Moving on from the closely related subject of ageing, we come to a reflection on illness. When we are well, we could often be called “intoxicated” with health. We take the attitude that we are superior to those who are not healthy; we may pity them, if we think about them at all. It is hard, when we’re well, to remember having been ill. Likewise, when we’re ill, we fear the illness will never end; it becomes hard to recall how it felt to be healthy and strong.

For many of us, there is more fear associated with illness than there is with ageing or even death. Death seems remote until we’re right next to it; but sickness is an ever-present threat. This may be why we are so vulnerable to sellers of false remedies for sickness.

When a young person comes down with a serious illness, we are reminded that there is no justice in the world, at least on a scale that humans can make sense of. We don’t like acknowledging that sickness is just as much a part of our life story as birth and death are, and that it’s outside of our control. We cling to the delusion that we can keep ourselves safe from the dangers of nature, when the truth is that we can only control our own actions and reactions.

It came as a shock to me that everything, even trees (even our dear, 200-year-old elm tree), has a natural, finite lifespan. No part of nature escapes the “inconveniences” of ageing, becoming sick, and dying. We’re all in this together.

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Repairing our lives

Once we acknowledge that our time is limited, it becomes urgent that we bring ourselves to a state from which we’d be ready to exit this life. Some of us already feel that our lives are “in order”; we don’t have any crippling neuroses, disabling fears or dominant resentments. But for others, knowing that we may be in the final phase of life can bring our broken places into bold relief.

There are a number of reflections and exercises that Rabbi Schacter-Shalomi recommends in his book, From Age-ing to Sage-ing. One of them is re-framing past experience that we consider “bad”. What did we learn from those experiences or people? If we were forced off a path that we thought was certain, what happened instead? What did we discover? With the perspective of years or decades, how does that difficult or painful experience look now? Can we find anything positive that came out of it? Did we learn (at least) to accept that things were not as we thought they were? Did we develop self-reliance? Resilience? Perseverance? This way of thinking can free us from the burden of old resentments and self-pity. It may take some effort, but this reflection can help us escape mental ruts that keep us in unhappy states.

If we need help exorcising old demons, now’s the time to find appropriate therapeutic support. It could be a close friend, a clergy-person, a peer support group, a social worker, psychologist or psychiatrist. If we can articulate a problem, we can find someone to help us resolve it.

In hospice work, it’s thought that there may only be a few things that need to be said before we are ready to die:
— I’m sorry
— Please forgive me
— I forgive you
— I love you
— Goodbye

That seems to me a pretty comprehensive list. If we live in a state where we don’t owe these words to anyone, we can be at peace. If we part from each person in a way that we’d be glad to remember as our last time with them, then we are always ready for whatever may come.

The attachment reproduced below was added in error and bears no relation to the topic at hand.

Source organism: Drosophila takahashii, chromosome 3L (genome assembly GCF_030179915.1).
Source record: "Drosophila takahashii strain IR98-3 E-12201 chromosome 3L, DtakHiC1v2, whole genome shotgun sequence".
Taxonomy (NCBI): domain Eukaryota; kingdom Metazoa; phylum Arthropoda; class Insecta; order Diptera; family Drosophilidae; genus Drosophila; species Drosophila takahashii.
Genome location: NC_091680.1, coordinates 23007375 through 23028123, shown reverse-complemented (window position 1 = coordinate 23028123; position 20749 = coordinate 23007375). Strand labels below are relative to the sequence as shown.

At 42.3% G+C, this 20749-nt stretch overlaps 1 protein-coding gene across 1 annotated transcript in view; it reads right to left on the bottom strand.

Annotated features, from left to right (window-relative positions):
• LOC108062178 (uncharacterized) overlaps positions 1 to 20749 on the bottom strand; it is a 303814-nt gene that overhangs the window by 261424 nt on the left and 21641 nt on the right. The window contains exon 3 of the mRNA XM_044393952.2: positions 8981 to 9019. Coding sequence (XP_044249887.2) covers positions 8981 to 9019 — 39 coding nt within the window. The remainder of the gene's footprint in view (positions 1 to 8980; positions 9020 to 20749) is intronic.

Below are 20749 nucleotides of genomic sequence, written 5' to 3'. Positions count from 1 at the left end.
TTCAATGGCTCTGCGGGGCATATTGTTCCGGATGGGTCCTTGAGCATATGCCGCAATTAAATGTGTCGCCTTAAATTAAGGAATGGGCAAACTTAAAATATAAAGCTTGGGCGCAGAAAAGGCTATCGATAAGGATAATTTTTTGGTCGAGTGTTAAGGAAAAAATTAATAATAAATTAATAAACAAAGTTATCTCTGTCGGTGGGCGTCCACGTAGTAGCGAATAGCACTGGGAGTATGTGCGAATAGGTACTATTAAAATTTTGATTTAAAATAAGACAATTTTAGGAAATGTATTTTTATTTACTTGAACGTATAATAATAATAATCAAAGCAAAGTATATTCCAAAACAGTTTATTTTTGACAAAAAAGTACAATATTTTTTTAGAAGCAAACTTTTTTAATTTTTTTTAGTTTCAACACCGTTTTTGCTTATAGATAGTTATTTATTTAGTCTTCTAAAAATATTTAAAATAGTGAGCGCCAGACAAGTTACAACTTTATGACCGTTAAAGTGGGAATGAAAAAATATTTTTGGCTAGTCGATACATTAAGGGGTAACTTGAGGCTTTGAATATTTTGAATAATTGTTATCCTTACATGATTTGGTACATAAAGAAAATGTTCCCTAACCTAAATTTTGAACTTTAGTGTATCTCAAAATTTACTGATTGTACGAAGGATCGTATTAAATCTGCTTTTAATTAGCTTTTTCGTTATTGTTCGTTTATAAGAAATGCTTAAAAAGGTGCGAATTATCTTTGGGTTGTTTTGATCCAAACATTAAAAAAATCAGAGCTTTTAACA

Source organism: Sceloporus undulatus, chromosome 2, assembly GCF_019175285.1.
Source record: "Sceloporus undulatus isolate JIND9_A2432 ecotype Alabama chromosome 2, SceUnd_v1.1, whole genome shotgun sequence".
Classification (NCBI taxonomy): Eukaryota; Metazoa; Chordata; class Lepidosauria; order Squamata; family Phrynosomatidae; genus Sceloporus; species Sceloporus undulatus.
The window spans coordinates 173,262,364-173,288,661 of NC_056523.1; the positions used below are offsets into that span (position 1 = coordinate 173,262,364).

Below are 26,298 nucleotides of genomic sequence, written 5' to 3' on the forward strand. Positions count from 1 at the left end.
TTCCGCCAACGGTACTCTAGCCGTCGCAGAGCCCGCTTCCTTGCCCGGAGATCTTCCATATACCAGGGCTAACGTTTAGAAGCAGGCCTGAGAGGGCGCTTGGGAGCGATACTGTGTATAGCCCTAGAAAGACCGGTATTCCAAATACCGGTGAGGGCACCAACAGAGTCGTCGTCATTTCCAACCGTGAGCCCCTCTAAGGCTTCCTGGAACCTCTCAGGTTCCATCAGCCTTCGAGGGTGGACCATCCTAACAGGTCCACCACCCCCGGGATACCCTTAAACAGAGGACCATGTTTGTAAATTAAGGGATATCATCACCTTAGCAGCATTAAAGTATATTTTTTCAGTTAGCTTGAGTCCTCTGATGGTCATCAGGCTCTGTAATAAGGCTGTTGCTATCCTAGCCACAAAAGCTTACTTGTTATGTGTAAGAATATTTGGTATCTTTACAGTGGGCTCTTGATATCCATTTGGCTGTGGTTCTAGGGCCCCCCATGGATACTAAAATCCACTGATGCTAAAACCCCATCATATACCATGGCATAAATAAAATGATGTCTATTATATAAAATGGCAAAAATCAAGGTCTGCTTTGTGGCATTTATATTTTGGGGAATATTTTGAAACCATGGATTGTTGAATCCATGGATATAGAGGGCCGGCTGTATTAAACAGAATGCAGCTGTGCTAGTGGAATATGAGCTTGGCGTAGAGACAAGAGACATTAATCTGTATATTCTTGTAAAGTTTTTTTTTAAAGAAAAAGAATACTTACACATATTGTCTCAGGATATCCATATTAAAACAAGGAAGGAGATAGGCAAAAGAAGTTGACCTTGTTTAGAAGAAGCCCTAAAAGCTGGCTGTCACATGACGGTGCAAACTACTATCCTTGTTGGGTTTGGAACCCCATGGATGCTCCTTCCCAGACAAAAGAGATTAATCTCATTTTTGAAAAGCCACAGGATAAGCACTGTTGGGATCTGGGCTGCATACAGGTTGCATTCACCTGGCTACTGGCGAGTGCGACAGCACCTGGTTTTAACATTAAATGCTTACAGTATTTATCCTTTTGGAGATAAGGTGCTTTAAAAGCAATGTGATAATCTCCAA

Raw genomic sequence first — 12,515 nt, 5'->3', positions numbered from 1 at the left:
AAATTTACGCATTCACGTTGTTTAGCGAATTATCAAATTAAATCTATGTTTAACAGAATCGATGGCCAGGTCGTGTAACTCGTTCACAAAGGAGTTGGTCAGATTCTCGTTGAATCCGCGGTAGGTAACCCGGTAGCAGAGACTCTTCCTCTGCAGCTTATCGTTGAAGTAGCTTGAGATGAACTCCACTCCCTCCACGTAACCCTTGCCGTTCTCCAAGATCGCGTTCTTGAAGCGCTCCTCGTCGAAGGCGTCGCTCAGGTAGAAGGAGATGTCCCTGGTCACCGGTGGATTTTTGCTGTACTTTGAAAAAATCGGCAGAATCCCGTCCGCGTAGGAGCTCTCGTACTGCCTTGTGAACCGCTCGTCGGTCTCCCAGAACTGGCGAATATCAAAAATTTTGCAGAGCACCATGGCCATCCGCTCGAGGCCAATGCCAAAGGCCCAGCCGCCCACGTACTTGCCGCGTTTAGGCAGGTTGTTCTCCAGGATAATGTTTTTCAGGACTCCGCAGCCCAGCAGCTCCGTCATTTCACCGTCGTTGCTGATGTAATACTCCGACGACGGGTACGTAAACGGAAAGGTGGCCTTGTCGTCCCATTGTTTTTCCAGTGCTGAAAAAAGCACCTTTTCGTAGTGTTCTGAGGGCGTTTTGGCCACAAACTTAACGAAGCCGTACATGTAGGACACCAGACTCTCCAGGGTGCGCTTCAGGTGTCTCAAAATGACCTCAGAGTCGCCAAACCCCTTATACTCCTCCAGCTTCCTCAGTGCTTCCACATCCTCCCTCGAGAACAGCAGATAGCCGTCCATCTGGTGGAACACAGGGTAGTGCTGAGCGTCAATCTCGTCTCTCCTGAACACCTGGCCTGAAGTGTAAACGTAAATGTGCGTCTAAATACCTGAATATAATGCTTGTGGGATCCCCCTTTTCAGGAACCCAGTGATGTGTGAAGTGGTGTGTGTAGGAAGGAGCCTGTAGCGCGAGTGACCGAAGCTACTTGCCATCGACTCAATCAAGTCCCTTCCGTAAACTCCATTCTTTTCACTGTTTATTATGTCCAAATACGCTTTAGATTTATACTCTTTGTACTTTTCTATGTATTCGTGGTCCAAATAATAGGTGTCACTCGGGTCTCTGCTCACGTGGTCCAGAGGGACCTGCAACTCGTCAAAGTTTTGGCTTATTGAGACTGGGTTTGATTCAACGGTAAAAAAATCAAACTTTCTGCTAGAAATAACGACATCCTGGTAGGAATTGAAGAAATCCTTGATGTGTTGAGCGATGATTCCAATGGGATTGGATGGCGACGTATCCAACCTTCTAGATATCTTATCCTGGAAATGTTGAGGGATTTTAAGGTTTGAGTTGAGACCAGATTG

By “finishing business”, [we] remove the calluses that obstruct the heart, the spontaneous, loving core that connects [us] with [our] essential nature. Without the need to hide behind inauthentic masks, [we] become sensitive and innocent again, awakened to the piercing beauty and preciousness of life. – From Age-ing to Sage-ing, p.159

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Expansion and contraction

“While we have an organic familiarity with death, our culture, steeped in denial, can only deal comfortably with expansion, activity, achievement, and goal orientation…But it’s extremely uncomfortable, almost panic-stricken when dealing with contraction, quiescence, lack of activity and inwardness…”
-from a chapter called “The Art of Life Completion” in From Age-ing to Sage-ing by Zalman Schachter-Shalomi and Ronald S. Miller.

We can lose sight of the fact that we need a balance of outward and inward movement to our lives. A move towards quiescence or inwardness is not a danger or a problem. Quite naturally, our early lives are more active than the final phase, but all along the way there’s an ebb and flow of energy, of doing and reflecting. Being aware of this dynamic can help us steer a course of our choosing.

We seem to have more role models available for the most active stages of life than we do for ageing well. We are creating our own sage-ing myths as we carry on through the trials, the satisfactions and the letting go of ageing.

I once had the thought that as we get older, more and more often, we’ll be thrust into the care-taker role, for parents, siblings, neighbors, and community members. There was aversion attached to this thought until I realized that I would also probably be forcing others into the caretaker role. Then it occurred to me: what could be more appropriate? We’ll all be getting older together, it will be perfectly natural to look after each other. Is there anything more important for us to do?

A wise friend once suggested we review our lives to determine what activities and relationships we carry that no longer serve our needs or purpose. This reflection is appropriate at any age. Are our actions and activities aligned with our best intentions? Are we facing in the direction we’ve chosen to move or are we just drifting? Does our balance of expansive and contractive activities feel right?